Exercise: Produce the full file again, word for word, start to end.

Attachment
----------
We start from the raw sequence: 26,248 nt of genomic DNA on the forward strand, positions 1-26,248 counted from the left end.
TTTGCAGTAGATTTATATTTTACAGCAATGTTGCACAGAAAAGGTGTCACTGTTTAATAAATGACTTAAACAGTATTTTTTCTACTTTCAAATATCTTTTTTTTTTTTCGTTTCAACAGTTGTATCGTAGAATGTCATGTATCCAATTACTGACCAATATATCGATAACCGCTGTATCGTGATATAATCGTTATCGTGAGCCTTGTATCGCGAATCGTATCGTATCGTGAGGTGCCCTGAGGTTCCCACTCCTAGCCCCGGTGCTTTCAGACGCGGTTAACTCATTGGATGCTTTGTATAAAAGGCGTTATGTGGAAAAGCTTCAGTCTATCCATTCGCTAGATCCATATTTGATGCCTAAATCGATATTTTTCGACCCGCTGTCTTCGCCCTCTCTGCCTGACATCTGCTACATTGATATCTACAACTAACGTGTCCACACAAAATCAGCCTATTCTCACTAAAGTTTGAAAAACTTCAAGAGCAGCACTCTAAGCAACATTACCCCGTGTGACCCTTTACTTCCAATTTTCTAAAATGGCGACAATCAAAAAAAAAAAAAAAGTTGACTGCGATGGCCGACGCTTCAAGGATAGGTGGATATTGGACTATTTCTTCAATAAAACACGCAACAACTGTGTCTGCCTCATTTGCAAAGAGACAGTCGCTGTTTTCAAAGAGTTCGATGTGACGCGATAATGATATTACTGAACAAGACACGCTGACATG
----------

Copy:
We start from the raw sequence: 26,248 nt of genomic DNA on the forward strand, positions 1-26,248 counted from the left end.
TTTGCAGTAGATTTATATTTTACAGCAATGTTGCACAGAAAAGGTGTCACTGTTTAATAAATGACTTAAACAGTATTTTTTCTACTTTCAAATATCTTTTTTTTTTTTCGTTTCAACAGTTGTATCGTAGAATGTCATGTATCCAATTACTGACCAATATATCGATAACCGCTGTATCGTGATATAATCGTTATCGTGAGCCTTGTATCGCGAATCGTATCGTATCGTGAGGTGCCCTGAGGTTCCCACTCCTAGCCCCGGTGCTTTCAGACGCGGTTAACTCATTGGATGCTTTGTATAAAAGGCGTTATGTGGAAAAGCTTCAGTCTATCCATTCGCTAGATCCATATTTGATGCCTAAATCGATATTTTTCGACCCGCTGTCTTCGCCCTCTCTGCCTGACATCTGCTACATTGATATCTACAACTAACGTGTCCACACAAAATCAGCCTATTCTCACTAAAGTTTGAAAAACTTCAAGAGCAGCACTCTAAGCAACATTACCCCGTGTGACCCTTTACTTCCAATTTTCTAAAATGGCGACAATCAAAAAAAAAAAAAAAGTTGACTGCGATGGCCGACGCTTCAAGGATAGGTGGATATTGGACTATTTCTTCAATAAAACACGCAACAACTGTGTCTGCCTCATTTGCAAAGAGACAGTCGCTGTTTTCAAAGAGTTCGATGTGACGCGATAATGATATTACTGAACAAGACACGCTGACATG